Luiseño traditional narratives

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Luiseño traditional narratives include myths, legends, tales, and oral histories preserved by the Luiseño people of southwestern California.

Luiseño oral literature is very similar to that of the Luiseño's Takic-speaking relatives to the north and east, and also to that of their Yuman neighbors to the south. Particularly prominent are several versions of the Southern California Creation Myth. (See also Traditional narratives (Native California).)

On-Line Examples of Luiseño Narratives[edit]

Sources for Luiseño Narratives[edit]

  • Applegate, Richard B. 1979. "The Red, the Black, and the White: Duality and Unity in the Luiseño Cosmos. Journal of California and Great Basin Anthropology 1:71-88. (Analysis of structural patterns in myths.)
  • Boscana, Gerónimo. 1933. Chinigchinich. Edited by John Peabody Harrington. Fine Arts Press, Santa Ana, California. (Boscana translation taken from Robinson 1846, with extensive ethnographic notes by Harrington; San Juan Capistrano creation myths.)
  • Curtis, Edward S. 1907-1930. The North American Indian. 20 vols. Plimpton Press, Norwood, Massachusetts. (Three myths, vol. 15, pp. 101-106.)
  • DuBois, Constance Goddard. 1904. "Mythology of the Mission Indians". Journal of American Folklore 17:185-188. (La Jolla version of the creation myth.)
  • DuBois, Constance Goddard. 1906. "Mythology of the Mission Indians. Journal of American Folklore 19:52-60. (Versions of the creation myth from José Albáñez and Juan de Dios.)
  • DuBois, Constance Goddard. 1908. "Ceremonies and Traditions of the Diegueño Indians". Journal of American Folklore 21:228-236. (Brief notes on creation myth.)
  • DuBois, Constance Goddard. 1908. "The Religion of the Luiseño Indians of Southern California". University of California Publications in American Archaeology and Ethnology 8:69-173. Berkeley. (Several myths, pp. 128–157.)
  • Gifford, Edward Winslow. 1918. "Clans and Moieties in Southern California". University of California Publications in American Archaeology and Ethnology 14:155-219. Berkeley. (Brief myth from Canuat of Soboba recorded in 1916-1917, p. 212.)
  • Gifford, Edward Winslow, and Gwendoline Harris Block. 1930. California Indian Nights. Arthur H. Clark, Glendale, California. (Two previously published narratives, pp. 102–105, 182.)
  • Harrington, John Peabody. 1934. A New Original Version of Boscana's Historical Account of the San Juan Capistrano Indians of Southern California. Smithsonian Miscellaneous Collections No. 92(4). Washington, D.C. (Translation of the version of Boscana's account later published by Reichlen and Reichlen in 1971; San Juan Capistrano creation myths.)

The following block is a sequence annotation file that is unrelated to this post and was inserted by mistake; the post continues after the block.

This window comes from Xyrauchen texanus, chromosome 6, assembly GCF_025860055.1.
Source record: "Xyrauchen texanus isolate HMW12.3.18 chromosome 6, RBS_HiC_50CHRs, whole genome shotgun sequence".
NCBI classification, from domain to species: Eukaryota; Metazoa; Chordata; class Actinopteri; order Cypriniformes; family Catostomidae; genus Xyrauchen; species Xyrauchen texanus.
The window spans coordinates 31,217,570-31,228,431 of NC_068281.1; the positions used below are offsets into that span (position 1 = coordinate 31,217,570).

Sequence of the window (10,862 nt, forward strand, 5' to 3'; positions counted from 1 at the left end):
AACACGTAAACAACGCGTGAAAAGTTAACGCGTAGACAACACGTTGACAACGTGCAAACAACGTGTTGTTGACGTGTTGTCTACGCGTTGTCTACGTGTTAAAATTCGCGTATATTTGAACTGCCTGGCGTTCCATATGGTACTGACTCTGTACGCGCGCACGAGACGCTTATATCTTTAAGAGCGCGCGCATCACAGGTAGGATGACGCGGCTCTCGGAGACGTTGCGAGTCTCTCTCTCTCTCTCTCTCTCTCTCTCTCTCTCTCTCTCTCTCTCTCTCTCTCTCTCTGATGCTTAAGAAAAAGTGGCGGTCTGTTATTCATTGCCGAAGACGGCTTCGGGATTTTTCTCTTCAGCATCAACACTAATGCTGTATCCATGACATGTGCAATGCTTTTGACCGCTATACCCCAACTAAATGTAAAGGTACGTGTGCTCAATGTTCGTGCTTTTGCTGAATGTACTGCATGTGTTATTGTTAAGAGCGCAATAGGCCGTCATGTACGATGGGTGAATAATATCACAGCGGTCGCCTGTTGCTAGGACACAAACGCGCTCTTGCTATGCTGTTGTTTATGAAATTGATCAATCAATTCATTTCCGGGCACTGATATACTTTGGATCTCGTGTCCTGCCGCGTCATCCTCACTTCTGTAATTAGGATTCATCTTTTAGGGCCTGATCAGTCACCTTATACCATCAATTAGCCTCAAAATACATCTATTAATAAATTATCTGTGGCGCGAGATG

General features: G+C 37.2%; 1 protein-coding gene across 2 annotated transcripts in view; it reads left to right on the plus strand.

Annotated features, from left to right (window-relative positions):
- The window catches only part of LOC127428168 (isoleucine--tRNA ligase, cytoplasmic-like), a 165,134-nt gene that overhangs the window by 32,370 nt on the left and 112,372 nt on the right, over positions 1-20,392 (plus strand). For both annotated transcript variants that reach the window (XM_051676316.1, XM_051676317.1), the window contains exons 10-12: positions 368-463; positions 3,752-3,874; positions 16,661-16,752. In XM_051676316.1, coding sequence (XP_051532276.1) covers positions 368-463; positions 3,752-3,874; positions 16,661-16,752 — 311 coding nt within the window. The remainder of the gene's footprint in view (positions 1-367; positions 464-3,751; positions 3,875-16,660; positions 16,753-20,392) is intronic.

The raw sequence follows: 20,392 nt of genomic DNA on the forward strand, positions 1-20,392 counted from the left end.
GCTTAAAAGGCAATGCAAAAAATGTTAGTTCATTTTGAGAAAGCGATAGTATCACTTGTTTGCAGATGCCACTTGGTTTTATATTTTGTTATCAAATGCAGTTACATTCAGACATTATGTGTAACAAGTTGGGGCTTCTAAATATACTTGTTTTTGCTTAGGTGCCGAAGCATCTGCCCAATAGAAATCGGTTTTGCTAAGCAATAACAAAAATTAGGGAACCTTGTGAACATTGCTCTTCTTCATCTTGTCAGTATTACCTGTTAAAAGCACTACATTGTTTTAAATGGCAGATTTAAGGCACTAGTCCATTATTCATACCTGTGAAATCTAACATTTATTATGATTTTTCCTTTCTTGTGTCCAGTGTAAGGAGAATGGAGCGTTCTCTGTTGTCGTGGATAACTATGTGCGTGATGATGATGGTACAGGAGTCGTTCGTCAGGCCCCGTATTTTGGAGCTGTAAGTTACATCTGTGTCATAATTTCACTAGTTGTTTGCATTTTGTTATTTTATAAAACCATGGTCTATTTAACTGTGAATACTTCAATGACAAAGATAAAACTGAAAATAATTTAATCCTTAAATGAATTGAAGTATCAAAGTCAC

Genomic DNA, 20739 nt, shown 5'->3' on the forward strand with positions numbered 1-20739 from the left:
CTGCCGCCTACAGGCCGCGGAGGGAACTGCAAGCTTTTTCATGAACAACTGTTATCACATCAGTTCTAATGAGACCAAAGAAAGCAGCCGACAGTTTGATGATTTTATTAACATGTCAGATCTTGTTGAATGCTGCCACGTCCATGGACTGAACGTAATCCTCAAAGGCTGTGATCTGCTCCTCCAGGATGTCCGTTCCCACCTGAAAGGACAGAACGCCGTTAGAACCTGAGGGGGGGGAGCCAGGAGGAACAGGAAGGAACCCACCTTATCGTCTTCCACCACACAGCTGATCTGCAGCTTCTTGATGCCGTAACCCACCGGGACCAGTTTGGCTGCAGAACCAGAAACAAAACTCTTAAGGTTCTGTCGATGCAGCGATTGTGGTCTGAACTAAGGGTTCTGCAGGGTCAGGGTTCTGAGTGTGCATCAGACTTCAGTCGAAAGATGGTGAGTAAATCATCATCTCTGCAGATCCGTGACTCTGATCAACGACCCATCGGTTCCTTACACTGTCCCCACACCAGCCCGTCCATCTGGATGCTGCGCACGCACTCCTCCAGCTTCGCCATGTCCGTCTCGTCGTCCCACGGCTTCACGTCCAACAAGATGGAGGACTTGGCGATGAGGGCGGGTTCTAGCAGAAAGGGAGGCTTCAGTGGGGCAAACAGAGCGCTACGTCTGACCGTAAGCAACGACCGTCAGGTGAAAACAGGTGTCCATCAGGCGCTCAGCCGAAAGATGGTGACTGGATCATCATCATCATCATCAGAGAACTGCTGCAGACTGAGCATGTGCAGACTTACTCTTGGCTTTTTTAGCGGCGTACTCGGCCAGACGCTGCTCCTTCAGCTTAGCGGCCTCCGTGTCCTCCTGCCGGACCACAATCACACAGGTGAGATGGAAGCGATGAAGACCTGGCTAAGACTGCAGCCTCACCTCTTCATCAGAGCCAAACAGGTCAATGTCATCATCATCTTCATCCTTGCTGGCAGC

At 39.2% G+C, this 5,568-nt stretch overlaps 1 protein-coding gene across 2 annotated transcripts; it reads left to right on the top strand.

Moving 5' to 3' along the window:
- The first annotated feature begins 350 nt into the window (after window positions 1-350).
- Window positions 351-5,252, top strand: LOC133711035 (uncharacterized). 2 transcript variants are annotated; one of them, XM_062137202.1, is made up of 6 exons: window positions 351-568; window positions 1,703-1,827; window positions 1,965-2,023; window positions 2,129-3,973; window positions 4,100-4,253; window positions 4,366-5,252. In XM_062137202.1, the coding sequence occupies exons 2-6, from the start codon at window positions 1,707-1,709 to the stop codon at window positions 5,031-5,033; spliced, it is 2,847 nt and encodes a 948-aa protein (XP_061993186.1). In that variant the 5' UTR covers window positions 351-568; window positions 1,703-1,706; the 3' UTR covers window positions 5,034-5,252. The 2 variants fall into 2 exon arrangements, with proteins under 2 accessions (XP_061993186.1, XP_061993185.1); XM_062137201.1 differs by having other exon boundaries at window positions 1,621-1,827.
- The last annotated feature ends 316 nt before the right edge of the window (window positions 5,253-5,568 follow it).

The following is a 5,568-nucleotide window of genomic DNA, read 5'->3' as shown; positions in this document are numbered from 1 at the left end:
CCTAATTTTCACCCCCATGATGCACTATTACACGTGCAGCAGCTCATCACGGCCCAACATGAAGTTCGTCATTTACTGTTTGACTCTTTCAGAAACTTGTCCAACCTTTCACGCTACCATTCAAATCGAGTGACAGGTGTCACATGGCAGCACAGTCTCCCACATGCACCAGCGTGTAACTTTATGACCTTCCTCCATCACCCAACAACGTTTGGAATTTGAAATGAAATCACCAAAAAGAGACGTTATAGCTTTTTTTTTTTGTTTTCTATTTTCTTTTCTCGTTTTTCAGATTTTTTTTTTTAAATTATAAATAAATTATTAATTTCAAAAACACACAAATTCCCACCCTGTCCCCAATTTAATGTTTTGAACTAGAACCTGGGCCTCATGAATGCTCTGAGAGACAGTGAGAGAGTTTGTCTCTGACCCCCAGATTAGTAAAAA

• James, George Wharton. 1902. "A Saboba Origin-Myth". Journal of American Folklore 15:36-39. ("Literary" version of the Luiseño creation myth, from José Pedro Losero.)
  • James, George Wharton. 1903. "The Legend of Tauquitch and Algoot". Journal of American Folklore 16:153-159. ("Literary" version of a Luiseño myth.)
  • Kroeber, A. L. 1906. "Two Myths of the Mission Indians of California". Journal of American Folklore 19:309-321. (Luiseño and Mohave myths, with comparative comments.)
  • Kroeber, A. L. 1925. Handbook of the Indians of California. Bureau of American Ethnology Bulletin No. 78. Washington, D.C. (Several narratives, pp. 637–639, 676-680.)
  • Laylander, Don. 2004. Listening to the Raven: The Southern California Ethnography of Constance Goddard DuBois. Coyote Press Archives of California Prehistory No. 51. Salinas, California. (Edition of DuBois' ethnographic articles, plus some unpublished material in notes.)
  • Margolin, Malcolm. 1993. The Way We Lived: California Indian Stories, Songs, and Reminiscences. First edition 1981. Heyday Books, Berkeley, California. (A narrative, p. 118, from DuBois 1908.)
  • Parker, Horace. 1965. The Historic Valley of Temecula: The Early Indians of Temecula. Paisano Press, Balboa Island, California. (Version of a migration legend, pp. 5–7.)
  • Reichlen, Henry, and Paule Reichlen. 1971. "Le manuscrit Boscana de la Bibliothèque Nationale de Paris. Journal de la Société des Américanistes 60:233-273. (Original version of the Boscana manuscript published by Harrington in 1934.)
  • Robinson, Alfred. 1846. Life in California During a Residence of Several years in that Territory. Wiley & Putnam, New York. (Contains a translation of the manuscript by Boscana with creation myths from San Juan Capistrano.)
  • Sparkman, Philip Stedman. 1908. "A Luiseño Tale". Journal of American Folklore 21:35-36.
  • Strong, William Duncan. 1929. "Aboriginal Society in Southern California". University of California Publications in American Archaeology and Ethnology 26:1-358. Berkeley. (Narrative from Francisco Ardea of Pala and comparative comments, pp. 284–285, 325-328.)
  • True, Delbert L., and Clement W. Meighan. 1987. "Nahachish". Journal of California and Great Basin Anthropology 9:188-198. (Discussion of legends reported in DuBois 1908 and Parker 1965.)